This paper focuses on the question of why the social and political acceptance of Chinese medicine has grown in the former British colony of Hong Kong since the late 1980s. To supplement the conventional explanations for the institutionalization of alternative medicines, we propose a political process perspective that highlights the effects of political changes amidst the decolonization process in Hong Kong. During the late 1980s and early 1990s, the weakening of the political position of the established elite, the opening up of political space for previously excluded groups, and the competition for support among the new political elite, all stimulated the indigenous Chinese medicine organizations to mobilize for the institutionalization of Chinese medicine. By the mid-1990s academics from leading tertiary institutions began to take over the leadership of the movement and in doing so carried it to a higher level. In the conclusion, we briefly consider the implications of this movement for the future development of alternative medicine in Hong Kong and other societies. Copyright © 2005 Elsevier Ltd. All rights reserved.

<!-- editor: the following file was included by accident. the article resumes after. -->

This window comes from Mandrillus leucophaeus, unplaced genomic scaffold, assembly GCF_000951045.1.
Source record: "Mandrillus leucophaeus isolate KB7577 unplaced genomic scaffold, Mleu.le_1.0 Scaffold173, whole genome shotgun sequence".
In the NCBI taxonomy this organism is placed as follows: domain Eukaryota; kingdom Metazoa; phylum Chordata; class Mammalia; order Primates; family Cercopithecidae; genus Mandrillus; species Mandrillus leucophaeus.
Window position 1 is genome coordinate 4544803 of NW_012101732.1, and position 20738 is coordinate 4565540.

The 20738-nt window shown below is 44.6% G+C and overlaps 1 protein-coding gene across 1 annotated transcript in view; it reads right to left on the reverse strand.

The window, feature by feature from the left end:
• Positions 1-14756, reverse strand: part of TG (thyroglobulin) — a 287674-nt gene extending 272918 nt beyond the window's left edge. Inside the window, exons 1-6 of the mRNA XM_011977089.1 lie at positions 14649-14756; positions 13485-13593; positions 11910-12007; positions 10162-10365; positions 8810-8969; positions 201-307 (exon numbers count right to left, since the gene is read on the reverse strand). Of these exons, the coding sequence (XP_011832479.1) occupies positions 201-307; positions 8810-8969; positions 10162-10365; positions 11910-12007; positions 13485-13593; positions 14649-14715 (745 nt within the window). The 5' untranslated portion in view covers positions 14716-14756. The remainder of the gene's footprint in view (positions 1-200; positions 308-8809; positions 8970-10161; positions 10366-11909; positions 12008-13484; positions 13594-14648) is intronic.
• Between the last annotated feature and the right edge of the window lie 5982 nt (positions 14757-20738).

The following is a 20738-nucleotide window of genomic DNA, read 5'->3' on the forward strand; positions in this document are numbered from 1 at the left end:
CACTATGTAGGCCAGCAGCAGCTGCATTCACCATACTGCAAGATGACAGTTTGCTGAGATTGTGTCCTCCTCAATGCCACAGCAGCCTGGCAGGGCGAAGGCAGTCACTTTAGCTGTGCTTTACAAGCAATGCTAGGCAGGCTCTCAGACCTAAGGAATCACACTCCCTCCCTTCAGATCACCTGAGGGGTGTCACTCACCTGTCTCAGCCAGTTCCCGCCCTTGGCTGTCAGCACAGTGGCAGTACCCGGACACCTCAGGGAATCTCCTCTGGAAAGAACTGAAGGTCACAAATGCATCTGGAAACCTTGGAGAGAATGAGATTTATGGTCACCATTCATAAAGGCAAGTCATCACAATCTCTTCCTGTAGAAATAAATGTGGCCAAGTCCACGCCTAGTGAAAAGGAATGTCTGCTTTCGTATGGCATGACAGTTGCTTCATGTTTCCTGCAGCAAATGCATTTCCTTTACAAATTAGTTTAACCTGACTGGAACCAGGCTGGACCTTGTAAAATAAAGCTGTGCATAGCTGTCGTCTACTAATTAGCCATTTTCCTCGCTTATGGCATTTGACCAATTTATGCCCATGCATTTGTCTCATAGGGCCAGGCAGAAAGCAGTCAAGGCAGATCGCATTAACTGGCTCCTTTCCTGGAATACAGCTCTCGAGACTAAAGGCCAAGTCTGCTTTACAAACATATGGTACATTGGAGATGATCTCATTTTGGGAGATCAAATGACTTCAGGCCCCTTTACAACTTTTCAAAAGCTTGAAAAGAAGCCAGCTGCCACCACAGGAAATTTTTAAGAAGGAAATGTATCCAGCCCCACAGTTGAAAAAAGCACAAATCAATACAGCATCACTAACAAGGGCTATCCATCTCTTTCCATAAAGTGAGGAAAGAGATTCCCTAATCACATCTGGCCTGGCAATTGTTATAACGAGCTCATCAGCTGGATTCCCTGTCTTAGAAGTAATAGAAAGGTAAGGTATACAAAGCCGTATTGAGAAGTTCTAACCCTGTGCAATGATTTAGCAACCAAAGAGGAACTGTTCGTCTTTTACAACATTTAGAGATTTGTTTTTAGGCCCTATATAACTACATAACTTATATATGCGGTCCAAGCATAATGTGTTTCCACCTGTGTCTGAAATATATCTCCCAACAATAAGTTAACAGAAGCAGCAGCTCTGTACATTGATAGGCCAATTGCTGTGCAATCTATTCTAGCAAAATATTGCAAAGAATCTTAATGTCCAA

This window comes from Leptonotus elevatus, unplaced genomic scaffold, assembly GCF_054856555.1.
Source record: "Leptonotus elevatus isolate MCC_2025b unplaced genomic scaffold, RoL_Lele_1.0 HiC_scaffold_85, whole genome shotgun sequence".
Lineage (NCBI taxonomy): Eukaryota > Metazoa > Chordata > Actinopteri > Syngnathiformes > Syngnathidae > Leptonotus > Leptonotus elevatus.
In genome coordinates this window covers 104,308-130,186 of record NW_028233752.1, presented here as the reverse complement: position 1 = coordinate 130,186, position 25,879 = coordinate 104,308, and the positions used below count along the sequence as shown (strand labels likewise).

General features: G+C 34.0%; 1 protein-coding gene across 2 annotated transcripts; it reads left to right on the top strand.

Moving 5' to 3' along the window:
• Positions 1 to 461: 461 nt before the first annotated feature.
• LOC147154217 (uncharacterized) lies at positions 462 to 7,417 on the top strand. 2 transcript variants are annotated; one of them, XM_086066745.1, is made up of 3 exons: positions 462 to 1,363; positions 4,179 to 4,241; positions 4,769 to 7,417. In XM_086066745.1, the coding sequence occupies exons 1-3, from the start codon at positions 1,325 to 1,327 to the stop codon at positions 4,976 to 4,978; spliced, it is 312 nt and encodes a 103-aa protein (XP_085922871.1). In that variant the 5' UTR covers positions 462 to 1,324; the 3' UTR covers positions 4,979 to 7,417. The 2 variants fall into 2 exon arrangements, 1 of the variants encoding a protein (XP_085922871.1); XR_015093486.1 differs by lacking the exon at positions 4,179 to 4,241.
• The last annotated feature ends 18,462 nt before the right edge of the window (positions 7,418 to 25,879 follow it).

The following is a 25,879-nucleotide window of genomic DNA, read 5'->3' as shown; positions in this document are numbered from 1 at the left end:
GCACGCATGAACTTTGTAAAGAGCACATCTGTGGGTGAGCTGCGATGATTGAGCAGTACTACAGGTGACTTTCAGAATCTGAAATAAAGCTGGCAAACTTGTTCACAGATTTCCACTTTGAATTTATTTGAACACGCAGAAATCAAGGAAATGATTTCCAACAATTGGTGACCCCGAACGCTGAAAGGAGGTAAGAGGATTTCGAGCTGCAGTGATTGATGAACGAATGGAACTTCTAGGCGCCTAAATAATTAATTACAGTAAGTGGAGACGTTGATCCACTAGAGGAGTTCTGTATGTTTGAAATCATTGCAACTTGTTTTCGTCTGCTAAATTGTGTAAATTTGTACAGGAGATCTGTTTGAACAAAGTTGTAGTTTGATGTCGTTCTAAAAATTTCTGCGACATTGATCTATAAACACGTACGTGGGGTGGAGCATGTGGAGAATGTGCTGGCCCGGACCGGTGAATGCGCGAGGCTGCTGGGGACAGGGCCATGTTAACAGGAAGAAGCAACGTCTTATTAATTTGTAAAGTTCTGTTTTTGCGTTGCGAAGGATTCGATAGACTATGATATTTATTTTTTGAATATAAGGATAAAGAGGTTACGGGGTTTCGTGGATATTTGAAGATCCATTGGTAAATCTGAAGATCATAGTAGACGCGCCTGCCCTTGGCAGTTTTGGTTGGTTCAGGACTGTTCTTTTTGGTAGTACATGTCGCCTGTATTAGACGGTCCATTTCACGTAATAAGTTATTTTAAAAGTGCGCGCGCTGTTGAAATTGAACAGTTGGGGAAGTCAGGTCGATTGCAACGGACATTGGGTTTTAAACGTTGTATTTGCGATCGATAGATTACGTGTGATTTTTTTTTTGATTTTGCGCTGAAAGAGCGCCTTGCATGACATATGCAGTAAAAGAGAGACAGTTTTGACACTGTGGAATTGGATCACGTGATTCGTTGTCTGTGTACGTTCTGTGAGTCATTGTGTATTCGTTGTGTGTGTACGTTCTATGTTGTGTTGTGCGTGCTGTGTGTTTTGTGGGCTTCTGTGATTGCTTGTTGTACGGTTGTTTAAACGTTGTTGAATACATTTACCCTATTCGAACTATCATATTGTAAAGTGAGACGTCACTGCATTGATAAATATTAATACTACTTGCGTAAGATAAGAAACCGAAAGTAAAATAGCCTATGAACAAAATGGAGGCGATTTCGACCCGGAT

|Journal||Social Science and Medicine|
|Publication status||Published - 2005|
CitationChiu, S. W. K., Ko, L. S. F., & Lee, R. P. L. (2005). Decolonization and the movement for institutionalization of Chinese medicine in Hong Kong: A political process perspective. Social Science & Medicine, 61(5), 1045-1058. doi: 10.1016/j.socscimed.2004.12.026
- Alternative medicine
- Traditional medicine
- Political process
- Hong Kong